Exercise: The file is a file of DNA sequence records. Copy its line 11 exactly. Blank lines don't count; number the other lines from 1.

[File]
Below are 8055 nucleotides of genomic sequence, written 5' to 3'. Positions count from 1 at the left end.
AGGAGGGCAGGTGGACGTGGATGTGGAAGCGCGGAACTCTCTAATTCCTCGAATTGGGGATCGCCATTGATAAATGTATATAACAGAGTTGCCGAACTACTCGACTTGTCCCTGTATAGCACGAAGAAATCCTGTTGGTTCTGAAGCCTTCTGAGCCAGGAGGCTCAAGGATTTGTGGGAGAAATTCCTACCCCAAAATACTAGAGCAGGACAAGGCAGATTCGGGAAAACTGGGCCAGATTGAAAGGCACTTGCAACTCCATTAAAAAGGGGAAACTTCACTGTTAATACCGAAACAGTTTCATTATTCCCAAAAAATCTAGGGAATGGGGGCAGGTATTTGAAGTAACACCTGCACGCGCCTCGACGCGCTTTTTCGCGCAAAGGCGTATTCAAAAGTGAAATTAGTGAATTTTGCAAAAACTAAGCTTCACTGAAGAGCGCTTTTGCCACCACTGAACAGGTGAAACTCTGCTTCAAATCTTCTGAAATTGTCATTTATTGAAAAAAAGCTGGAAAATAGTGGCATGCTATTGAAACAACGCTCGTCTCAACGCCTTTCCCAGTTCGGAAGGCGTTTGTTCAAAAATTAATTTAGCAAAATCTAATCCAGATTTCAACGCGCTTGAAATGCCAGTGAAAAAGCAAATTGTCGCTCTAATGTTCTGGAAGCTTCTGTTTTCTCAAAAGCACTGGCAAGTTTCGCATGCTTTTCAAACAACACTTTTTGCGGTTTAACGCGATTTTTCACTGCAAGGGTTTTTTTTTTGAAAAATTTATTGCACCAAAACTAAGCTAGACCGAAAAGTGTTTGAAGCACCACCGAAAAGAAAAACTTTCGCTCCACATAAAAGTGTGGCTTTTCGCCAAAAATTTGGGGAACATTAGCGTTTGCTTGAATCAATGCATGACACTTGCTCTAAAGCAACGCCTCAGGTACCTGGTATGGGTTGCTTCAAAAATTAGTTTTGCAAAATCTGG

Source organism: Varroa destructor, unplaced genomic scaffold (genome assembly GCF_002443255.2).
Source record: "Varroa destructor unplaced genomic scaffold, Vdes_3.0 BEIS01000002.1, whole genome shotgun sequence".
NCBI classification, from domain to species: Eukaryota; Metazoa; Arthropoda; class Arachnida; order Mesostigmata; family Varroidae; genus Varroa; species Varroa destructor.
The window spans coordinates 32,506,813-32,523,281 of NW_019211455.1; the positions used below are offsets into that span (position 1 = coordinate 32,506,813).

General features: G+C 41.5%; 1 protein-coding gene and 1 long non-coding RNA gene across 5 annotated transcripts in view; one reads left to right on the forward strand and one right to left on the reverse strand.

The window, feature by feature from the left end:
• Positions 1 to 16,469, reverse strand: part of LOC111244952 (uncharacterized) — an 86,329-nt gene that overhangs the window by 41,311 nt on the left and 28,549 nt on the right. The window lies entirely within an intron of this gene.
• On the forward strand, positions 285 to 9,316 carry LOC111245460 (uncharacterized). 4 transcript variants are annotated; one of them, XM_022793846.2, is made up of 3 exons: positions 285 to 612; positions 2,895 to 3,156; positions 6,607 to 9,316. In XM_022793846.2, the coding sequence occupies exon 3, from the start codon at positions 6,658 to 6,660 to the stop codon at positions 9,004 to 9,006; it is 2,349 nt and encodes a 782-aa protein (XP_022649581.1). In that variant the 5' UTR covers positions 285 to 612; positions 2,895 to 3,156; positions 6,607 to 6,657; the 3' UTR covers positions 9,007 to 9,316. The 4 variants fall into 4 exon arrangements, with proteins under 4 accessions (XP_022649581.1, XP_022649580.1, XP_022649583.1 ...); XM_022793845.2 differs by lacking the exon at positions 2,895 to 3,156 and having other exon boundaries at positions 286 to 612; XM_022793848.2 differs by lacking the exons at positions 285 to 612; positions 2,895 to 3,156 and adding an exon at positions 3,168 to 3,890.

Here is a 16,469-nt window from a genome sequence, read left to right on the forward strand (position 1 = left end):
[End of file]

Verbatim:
Here is a 16,469-nt window from a genome sequence, read left to right on the forward strand (position 1 = left end):